Shrink wrap

Some jazz tunes can be strange little things. They are stumpy, seemingly lightly created, they are sometimes written on a napkin or rattled off from memory like a joke. Anyone could do them. Maybe in a year’s time, I might manage one more good one.

Imagine tin foil.  Imagine screwing it up into a ball, tight in the palm of one hand, and throwing it into a bin.  It’s vaguely satisfying if it goes in first time.  There are some people who, if it misses, will walk over and put it it the bin.  This is, of course, eminently practical, and these people have other things to do, and these are “group one” people.  Then there are the people who will sit back down, and try again from the same distance.  After five, ten, a hundred tries, maybe the ball goes in.  The apparent simplicity of a ball being thrown in the bin is thereby masked by the other ninety nine botched attempts.  Already this person is a perfectionist, the fact that they attempted something that they knew could be done better compelled them to do it.  The thing itself, and its usefulness, are irrelevant, the fact that it could be improved upon is like a nagging hammer in the back of the brain.  this is “group two” behaviour.

Now, going back to the tin foil.  How round is that ball?  With one hand, it’s not easy to get a spherical kind of situation happening.  And yet, something tells you that maybe it’s possible, and besides, won’t a rounder ball make a straighter trajectory?  Armed with this somewhat suspect and half-formed aerodynamic assertion, you try again with the rolling.  Again, you could cheat, two hands could make light work, but the one hand thing is the key to this challenge.  If this is you, you are in group number three and I feel your pain.

So, writing a jazz tune, of a certain pithy and epigrammatic type, is like this.  It’s like rolling a ball of foil into a sphere with one hand and casually throwing it into a bin ten feet away.  It takes practice, and it is taking practice.  And sometimes if you try too hard, the thing won’t go in, because despite what appear to be increasingly favourable odds, you somehow get further and further away from the target.  I still come up with ideas that sound like my ideas from twenty years ago.  I had more hair then, but still the same old shit in my head, foil balls scattered over old diaries and photos.

So it was that, after a day of trying to write a tune that would look as if I made it up on the spot, I sat at the piano, dejected, and made one up on the spot.  And like the foil, it’s like, don’t touch it or you’ll ruin it and have to start again.  That thing when you unpick a tightly wrapped piece of foil and it just breaks into chunks, and you think, all that work and its gone in an instant.  Don’t touch it.  And especially don’t start playing it over and over, trying to extend it, to make it into a bigger thing.

Of course, some jazz composers are not like this.  They can write long stuff, never look back, start typing and keep going (this is how I improvise, which seems a lot more successful in terms of hours spent versus notes produced), maybe they have a structure in mind and are filling it out.  The foil and the bin doesn’t work as an analogy here; there is no illusion, it’s long, detailed work and the listener knows it.  I have wanted to be one of these people, like George Russell, Duke Ellington, Billy Strayhorn, Anthony Braxton, Tim Berne, Mingus…mostly when I sit down and try and write, I tell myself, today is when you get into that arena, the extended work.  I don’t know what makes these people able to do what they do.  I think it’s hard wired, the need to elaborate, as is the need to condense.  And maybe because I enjoy their music so much, it’s best for me to stay clear and stick to the bin stuff.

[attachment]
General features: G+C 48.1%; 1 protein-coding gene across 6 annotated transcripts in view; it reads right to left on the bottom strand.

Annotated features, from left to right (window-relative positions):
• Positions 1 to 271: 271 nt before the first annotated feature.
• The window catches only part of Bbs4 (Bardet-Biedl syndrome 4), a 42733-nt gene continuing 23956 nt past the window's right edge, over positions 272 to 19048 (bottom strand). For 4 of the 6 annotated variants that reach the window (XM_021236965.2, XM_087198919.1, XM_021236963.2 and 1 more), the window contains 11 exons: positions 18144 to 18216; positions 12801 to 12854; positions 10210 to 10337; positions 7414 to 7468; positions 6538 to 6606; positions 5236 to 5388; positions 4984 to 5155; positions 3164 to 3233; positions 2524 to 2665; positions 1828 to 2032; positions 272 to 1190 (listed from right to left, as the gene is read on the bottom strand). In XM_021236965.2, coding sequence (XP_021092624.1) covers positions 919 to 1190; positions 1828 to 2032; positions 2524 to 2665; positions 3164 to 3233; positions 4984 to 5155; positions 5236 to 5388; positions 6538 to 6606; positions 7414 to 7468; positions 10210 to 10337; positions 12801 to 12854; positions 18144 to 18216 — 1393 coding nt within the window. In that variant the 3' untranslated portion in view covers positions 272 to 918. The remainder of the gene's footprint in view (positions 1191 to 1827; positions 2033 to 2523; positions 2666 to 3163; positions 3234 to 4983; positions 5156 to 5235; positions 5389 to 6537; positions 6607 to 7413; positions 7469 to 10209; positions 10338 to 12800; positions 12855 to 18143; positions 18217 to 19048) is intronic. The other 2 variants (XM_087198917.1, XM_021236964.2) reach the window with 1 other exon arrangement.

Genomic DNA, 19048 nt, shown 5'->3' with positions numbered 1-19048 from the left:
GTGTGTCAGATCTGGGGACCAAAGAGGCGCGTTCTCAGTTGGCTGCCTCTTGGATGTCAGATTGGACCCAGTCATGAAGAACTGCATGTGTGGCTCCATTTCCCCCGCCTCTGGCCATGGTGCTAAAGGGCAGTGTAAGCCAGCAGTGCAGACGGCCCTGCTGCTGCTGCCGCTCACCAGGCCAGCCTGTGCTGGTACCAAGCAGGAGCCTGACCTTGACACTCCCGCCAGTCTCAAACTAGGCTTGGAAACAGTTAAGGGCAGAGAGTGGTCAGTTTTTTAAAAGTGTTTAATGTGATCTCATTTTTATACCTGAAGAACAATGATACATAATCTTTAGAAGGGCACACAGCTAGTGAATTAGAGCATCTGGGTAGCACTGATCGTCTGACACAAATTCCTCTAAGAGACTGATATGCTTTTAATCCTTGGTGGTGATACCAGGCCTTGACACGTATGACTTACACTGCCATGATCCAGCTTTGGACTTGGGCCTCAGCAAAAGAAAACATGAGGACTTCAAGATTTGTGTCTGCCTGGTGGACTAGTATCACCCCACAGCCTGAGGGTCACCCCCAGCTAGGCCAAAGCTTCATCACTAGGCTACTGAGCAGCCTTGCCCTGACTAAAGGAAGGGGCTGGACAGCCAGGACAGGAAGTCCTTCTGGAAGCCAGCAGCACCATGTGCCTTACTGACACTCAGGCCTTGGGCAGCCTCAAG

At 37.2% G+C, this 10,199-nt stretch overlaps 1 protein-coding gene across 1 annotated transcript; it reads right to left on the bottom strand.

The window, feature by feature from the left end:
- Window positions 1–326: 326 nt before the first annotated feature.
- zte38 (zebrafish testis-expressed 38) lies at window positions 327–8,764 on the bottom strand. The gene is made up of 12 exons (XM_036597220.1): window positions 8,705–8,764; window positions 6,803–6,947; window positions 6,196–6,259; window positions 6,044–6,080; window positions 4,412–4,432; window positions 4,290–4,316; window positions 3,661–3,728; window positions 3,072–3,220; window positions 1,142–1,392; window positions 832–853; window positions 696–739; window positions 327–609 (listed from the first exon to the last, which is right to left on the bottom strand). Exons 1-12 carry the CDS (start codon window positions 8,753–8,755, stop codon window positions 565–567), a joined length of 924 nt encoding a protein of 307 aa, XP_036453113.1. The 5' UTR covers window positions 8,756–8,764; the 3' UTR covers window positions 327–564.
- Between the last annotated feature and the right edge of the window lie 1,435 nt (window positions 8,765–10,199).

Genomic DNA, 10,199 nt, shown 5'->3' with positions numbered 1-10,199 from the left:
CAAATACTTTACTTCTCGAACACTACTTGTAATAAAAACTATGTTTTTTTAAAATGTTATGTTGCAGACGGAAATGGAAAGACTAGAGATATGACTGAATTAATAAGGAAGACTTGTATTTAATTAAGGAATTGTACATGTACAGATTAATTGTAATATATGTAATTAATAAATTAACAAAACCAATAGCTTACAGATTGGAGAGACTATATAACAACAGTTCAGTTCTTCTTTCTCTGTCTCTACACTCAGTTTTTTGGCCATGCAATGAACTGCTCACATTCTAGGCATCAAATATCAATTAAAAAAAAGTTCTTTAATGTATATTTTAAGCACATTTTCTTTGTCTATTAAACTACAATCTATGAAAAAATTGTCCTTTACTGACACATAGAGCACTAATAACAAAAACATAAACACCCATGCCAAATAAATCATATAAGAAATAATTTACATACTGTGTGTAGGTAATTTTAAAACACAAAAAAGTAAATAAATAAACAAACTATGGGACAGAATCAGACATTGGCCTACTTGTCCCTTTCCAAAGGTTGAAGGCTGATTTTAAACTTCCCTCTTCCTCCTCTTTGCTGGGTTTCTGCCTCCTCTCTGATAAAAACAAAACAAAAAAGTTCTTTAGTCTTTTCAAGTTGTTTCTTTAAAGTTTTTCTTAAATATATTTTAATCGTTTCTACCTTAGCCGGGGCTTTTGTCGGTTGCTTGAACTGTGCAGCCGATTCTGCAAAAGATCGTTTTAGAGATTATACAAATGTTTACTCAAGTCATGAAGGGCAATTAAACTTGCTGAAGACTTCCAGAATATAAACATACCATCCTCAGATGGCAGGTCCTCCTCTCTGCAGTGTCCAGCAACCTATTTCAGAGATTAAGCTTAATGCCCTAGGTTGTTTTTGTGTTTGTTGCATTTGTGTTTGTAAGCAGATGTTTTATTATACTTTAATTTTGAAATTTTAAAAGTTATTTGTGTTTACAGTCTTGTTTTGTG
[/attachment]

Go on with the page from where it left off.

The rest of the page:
Because small things, if you look at them long enough, open out into worlds of complexity.  A small jazz tune, well crafted, is like a ZIP file, opening out on your desktop into something that is finally substantial.  Composing is like setting a ball at exactly the right height on a tee, then you pick the band (this is the club, I’m feeling a one wood driver) and, on stage performing, you swing the club.  (If I really wanted to extend this whimsical and flimsy analogy further, perhaps a standing ovation is the ball in the hole, but I have seen too many ovations where neither the right height nor the correct club was anywhere in evidence).

But then the way the foil rolls off your fingertips, maybe a touch of spin on the ball just for shits and giggles, will it still go in?…and that sound of a light projectile hitting its mark, the joy when it just rolls around a bit on its way in (just like a televised putt at Gleneagles), knowing that it’s down to the way you rolled it right at the beginning.  These are the details, this is why I’m doing it, this is why it’s important to me that in one of my tunes, half of a melody is actually the same as the other half played backwards, or that the highest note of a melody is two thirds of the way through its duration, or that it uses the absolute minimum number of notes possible.  It exists, and it exists better for these adjustments, obsessive and time consuming though they are.

And that’s why I’m trying to spend more time listening to less music, to use these sounds in the right way, to be a good consumer.  I know a well rolled tin foil missile when I see one, but you have to look.


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